A tangled judicial/municipal/political melodrama may be resolving itself amid reports of a revised proposal from local officials that could spare a district judge seat that been the pivot point for several candidates’ electoral maneuvering.
Pittsburgh Councilman Doug Shields said late Friday that he’d been informed that Judge Donna Jo McDaniel, the president judge of Common Pleas Court, had agreed to recommend that an East End district judge seat be spared from a still-evolving consolidation plan working its way through a budget-squeezed court system. In a plan released earlier this month, the local court originally recommended that three of the county’s district judge positions, including a Squirrel Hill/Shadyside seat held by Judge Nathan Firestone, be eliminated. Now, in a revised plan, the Firestone seat would be spared. Still targeted for elimination are seats held by Judges Ross C. Cioppa, whose district includes Braddock, Rankin and Swissvale; and Regis C. Welsh Jr., who covers Pine, Richland and Hampton.
Mr. Shields said that local court officials had acceded to protest from local judges who were concernd at the caseload demands of the consolidation plan. The former council president has a particular interest in the developments because he has for months been planning to run for the judicial seat, which was to be opened by Mr. Firestone’s pending retirement. But the prospect of the seat’s elimination could lead Mr. Shields to run instead for re-election to his council post.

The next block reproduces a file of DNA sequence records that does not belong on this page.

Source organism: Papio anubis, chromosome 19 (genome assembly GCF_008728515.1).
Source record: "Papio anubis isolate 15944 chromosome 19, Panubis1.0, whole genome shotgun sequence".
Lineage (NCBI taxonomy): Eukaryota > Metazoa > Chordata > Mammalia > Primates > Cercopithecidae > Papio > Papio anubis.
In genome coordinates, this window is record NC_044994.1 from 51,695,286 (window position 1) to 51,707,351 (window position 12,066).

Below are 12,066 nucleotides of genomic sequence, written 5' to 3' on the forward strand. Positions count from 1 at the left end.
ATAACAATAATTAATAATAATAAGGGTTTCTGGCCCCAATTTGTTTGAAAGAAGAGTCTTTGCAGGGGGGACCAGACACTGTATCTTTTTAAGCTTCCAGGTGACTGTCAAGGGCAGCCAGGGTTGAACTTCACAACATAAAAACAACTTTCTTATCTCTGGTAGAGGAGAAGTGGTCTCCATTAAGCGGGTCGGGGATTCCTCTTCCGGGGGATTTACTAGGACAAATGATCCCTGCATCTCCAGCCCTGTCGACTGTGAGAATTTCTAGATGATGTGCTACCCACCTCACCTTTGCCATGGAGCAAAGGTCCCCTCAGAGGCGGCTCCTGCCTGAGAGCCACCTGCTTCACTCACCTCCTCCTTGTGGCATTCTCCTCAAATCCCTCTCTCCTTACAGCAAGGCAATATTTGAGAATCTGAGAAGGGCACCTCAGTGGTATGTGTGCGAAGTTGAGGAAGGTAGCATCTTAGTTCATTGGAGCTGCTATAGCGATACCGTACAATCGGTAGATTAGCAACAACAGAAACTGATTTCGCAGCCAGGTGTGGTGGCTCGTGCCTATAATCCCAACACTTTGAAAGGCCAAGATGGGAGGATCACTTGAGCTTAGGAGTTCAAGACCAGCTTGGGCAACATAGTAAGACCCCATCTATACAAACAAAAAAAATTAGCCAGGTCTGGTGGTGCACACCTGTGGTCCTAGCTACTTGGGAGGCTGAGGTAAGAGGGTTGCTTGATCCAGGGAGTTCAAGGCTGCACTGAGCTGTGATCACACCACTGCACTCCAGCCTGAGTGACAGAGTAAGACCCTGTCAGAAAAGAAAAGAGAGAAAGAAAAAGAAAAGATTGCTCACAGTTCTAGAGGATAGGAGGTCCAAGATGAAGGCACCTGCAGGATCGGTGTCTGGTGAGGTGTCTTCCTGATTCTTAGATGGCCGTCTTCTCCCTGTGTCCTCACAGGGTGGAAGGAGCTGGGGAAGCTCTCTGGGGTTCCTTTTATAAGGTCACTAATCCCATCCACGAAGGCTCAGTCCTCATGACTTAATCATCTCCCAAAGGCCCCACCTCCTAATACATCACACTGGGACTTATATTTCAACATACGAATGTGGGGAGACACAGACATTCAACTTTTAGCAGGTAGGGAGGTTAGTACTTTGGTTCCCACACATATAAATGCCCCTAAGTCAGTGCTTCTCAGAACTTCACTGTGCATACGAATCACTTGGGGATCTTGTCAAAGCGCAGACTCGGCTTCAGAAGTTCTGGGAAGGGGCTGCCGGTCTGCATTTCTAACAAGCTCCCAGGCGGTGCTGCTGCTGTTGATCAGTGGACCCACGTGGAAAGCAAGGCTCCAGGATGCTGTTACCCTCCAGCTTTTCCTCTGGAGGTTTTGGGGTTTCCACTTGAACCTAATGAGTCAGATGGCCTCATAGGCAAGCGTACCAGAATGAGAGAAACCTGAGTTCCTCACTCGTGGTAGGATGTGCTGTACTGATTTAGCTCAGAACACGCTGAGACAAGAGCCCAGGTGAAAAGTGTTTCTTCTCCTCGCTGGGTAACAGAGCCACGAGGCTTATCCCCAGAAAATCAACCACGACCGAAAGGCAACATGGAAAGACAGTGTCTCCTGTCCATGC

The possibility has led to friction between the incumbent and a longtime ally, Corey O’Connor, the son of Mr. Shields old boss, the late Mayor Bob O’Connor. The younger O’Connor announced last week that he would seek the council seat regardless of Mr. Shields’ ultimate decision.
The final chapters on all this has yet to be written as the final decision on the judicial reorganization rests with the state Supreme Court. An official of the court administrator’s office in Harrisburg said the court had yet to receive any formal notice of a revised Allegheny County plan. Local court officials did not immediately respond to requests for comment on the situation.